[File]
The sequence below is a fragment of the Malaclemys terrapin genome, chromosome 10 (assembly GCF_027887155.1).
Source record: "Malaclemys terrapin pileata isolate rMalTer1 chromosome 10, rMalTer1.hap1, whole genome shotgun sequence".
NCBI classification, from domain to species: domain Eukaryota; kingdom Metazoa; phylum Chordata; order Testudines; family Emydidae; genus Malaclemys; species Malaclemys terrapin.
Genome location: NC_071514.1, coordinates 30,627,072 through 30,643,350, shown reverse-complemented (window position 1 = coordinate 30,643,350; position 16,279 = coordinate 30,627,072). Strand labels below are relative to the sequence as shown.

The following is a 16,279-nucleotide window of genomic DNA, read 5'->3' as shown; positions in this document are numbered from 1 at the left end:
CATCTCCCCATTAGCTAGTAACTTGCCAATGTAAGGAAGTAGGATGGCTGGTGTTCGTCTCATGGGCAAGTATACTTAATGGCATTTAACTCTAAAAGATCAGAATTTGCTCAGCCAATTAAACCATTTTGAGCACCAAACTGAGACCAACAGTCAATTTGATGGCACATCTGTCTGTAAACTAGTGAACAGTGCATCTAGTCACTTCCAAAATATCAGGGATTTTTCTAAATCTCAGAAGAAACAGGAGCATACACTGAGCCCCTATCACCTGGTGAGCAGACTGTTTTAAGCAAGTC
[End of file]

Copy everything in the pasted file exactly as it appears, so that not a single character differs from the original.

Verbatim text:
The sequence below is a fragment of the Malaclemys terrapin genome, chromosome 10 (assembly GCF_027887155.1).
Source record: "Malaclemys terrapin pileata isolate rMalTer1 chromosome 10, rMalTer1.hap1, whole genome shotgun sequence".
NCBI classification, from domain to species: domain Eukaryota; kingdom Metazoa; phylum Chordata; order Testudines; family Emydidae; genus Malaclemys; species Malaclemys terrapin.
Genome location: NC_071514.1, coordinates 30,627,072 through 30,643,350, shown reverse-complemented (window position 1 = coordinate 30,643,350; position 16,279 = coordinate 30,627,072). Strand labels below are relative to the sequence as shown.

The following is a 16,279-nucleotide window of genomic DNA, read 5'->3' as shown; positions in this document are numbered from 1 at the left end:
CATCTCCCCATTAGCTAGTAACTTGCCAATGTAAGGAAGTAGGATGGCTGGTGTTCGTCTCATGGGCAAGTATACTTAATGGCATTTAACTCTAAAAGATCAGAATTTGCTCAGCCAATTAAACCATTTTGAGCACCAAACTGAGACCAACAGTCAATTTGATGGCACATCTGTCTGTAAACTAGTGAACAGTGCATCTAGTCACTTCCAAAATATCAGGGATTTTTCTAAATCTCAGAAGAAACAGGAGCATACACTGAGCCCCTATCACCTGGTGAGCAGACTGTTTTAAGCAAGTC